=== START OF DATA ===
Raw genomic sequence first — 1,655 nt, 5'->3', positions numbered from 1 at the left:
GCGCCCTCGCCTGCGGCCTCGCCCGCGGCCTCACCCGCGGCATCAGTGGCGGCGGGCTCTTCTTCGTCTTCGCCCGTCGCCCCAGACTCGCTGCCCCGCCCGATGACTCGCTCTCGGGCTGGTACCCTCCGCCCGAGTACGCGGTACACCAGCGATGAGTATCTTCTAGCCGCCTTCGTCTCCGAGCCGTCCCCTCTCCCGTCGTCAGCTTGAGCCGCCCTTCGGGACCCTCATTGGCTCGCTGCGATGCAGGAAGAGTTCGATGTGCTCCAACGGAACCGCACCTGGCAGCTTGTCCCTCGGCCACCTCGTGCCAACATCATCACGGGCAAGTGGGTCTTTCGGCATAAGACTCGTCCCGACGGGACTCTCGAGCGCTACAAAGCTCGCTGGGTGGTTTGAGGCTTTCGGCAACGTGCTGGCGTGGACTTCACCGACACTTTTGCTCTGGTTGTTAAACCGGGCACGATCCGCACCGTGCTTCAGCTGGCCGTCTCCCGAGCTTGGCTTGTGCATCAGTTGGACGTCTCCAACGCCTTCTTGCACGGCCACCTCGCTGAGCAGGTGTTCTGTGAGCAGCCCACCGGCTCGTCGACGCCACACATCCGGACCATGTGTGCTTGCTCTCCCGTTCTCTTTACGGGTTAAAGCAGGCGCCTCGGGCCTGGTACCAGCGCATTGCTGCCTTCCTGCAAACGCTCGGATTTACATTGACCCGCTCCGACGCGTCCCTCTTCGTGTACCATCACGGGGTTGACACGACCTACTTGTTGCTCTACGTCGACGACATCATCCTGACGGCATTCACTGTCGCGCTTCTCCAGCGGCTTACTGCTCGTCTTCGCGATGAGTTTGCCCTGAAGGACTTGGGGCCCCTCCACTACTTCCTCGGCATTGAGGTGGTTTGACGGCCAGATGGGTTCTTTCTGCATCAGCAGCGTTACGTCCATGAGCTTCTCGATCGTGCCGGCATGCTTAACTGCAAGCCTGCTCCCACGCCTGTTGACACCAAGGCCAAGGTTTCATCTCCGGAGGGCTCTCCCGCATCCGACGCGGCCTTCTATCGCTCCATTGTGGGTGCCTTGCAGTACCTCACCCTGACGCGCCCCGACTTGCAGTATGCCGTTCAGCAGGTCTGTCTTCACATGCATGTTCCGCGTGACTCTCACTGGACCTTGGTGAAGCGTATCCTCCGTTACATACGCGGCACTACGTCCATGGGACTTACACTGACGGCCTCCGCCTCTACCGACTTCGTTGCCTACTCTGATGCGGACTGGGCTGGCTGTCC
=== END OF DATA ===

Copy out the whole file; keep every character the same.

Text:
Raw genomic sequence first — 1,655 nt, 5'->3', positions numbered from 1 at the left:
GCGCCCTCGCCTGCGGCCTCGCCCGCGGCCTCACCCGCGGCATCAGTGGCGGCGGGCTCTTCTTCGTCTTCGCCCGTCGCCCCAGACTCGCTGCCCCGCCCGATGACTCGCTCTCGGGCTGGTACCCTCCGCCCGAGTACGCGGTACACCAGCGATGAGTATCTTCTAGCCGCCTTCGTCTCCGAGCCGTCCCCTCTCCCGTCGTCAGCTTGAGCCGCCCTTCGGGACCCTCATTGGCTCGCTGCGATGCAGGAAGAGTTCGATGTGCTCCAACGGAACCGCACCTGGCAGCTTGTCCCTCGGCCACCTCGTGCCAACATCATCACGGGCAAGTGGGTCTTTCGGCATAAGACTCGTCCCGACGGGACTCTCGAGCGCTACAAAGCTCGCTGGGTGGTTTGAGGCTTTCGGCAACGTGCTGGCGTGGACTTCACCGACACTTTTGCTCTGGTTGTTAAACCGGGCACGATCCGCACCGTGCTTCAGCTGGCCGTCTCCCGAGCTTGGCTTGTGCATCAGTTGGACGTCTCCAACGCCTTCTTGCACGGCCACCTCGCTGAGCAGGTGTTCTGTGAGCAGCCCACCGGCTCGTCGACGCCACACATCCGGACCATGTGTGCTTGCTCTCCCGTTCTCTTTACGGGTTAAAGCAGGCGCCTCGGGCCTGGTACCAGCGCATTGCTGCCTTCCTGCAAACGCTCGGATTTACATTGACCCGCTCCGACGCGTCCCTCTTCGTGTACCATCACGGGGTTGACACGACCTACTTGTTGCTCTACGTCGACGACATCATCCTGACGGCATTCACTGTCGCGCTTCTCCAGCGGCTTACTGCTCGTCTTCGCGATGAGTTTGCCCTGAAGGACTTGGGGCCCCTCCACTACTTCCTCGGCATTGAGGTGGTTTGACGGCCAGATGGGTTCTTTCTGCATCAGCAGCGTTACGTCCATGAGCTTCTCGATCGTGCCGGCATGCTTAACTGCAAGCCTGCTCCCACGCCTGTTGACACCAAGGCCAAGGTTTCATCTCCGGAGGGCTCTCCCGCATCCGACGCGGCCTTCTATCGCTCCATTGTGGGTGCCTTGCAGTACCTCACCCTGACGCGCCCCGACTTGCAGTATGCCGTTCAGCAGGTCTGTCTTCACATGCATGTTCCGCGTGACTCTCACTGGACCTTGGTGAAGCGTATCCTCCGTTACATACGCGGCACTACGTCCATGGGACTTACACTGACGGCCTCCGCCTCTACCGACTTCGTTGCCTACTCTGATGCGGACTGGGCTGGCTGTCC